The greenlet package is a spin-off of Stackless, a version of CPython
that supports micro-threads called “tasklets”. Tasklets run
pseudo-concurrently (typically in a single or a few OS-level threads)
and are synchronized with data exchanges on “channels”.
A “greenlet”, on the other hand, is a still more primitive notion of
micro-thread with no implicit scheduling; coroutines, in other
words. This is useful when you want to control exactly when your code
runs. You can build custom scheduled micro-threads on top of greenlet;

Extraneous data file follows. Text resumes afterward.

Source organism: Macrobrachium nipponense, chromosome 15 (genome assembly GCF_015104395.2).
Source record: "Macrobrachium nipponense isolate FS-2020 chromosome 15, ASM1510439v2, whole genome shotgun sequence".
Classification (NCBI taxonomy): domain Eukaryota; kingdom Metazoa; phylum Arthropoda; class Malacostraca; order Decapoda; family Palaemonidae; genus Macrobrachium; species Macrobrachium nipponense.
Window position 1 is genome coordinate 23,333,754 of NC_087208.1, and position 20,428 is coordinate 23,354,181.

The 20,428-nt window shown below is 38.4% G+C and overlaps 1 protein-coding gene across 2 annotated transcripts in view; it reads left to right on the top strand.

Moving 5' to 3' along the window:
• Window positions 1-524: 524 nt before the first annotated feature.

however, it seems that greenlets are useful on their own as a way to
make advanced control flow structures. For example, we can recreate
generators; the difference with Python’s own generators is that our
generators can call nested functions and the nested functions can
yield values too. Additionally, you don’t need a “yield” keyword. See
the example in tests/test_generator.py.
Greenlets are provided as a C extension module for the regular
Greenlets are lightweight coroutines for in-process concurrent
Who is using Greenlet?
There are several libraries that use Greenlet as a more flexible
alternative to Python’s built in coroutine support: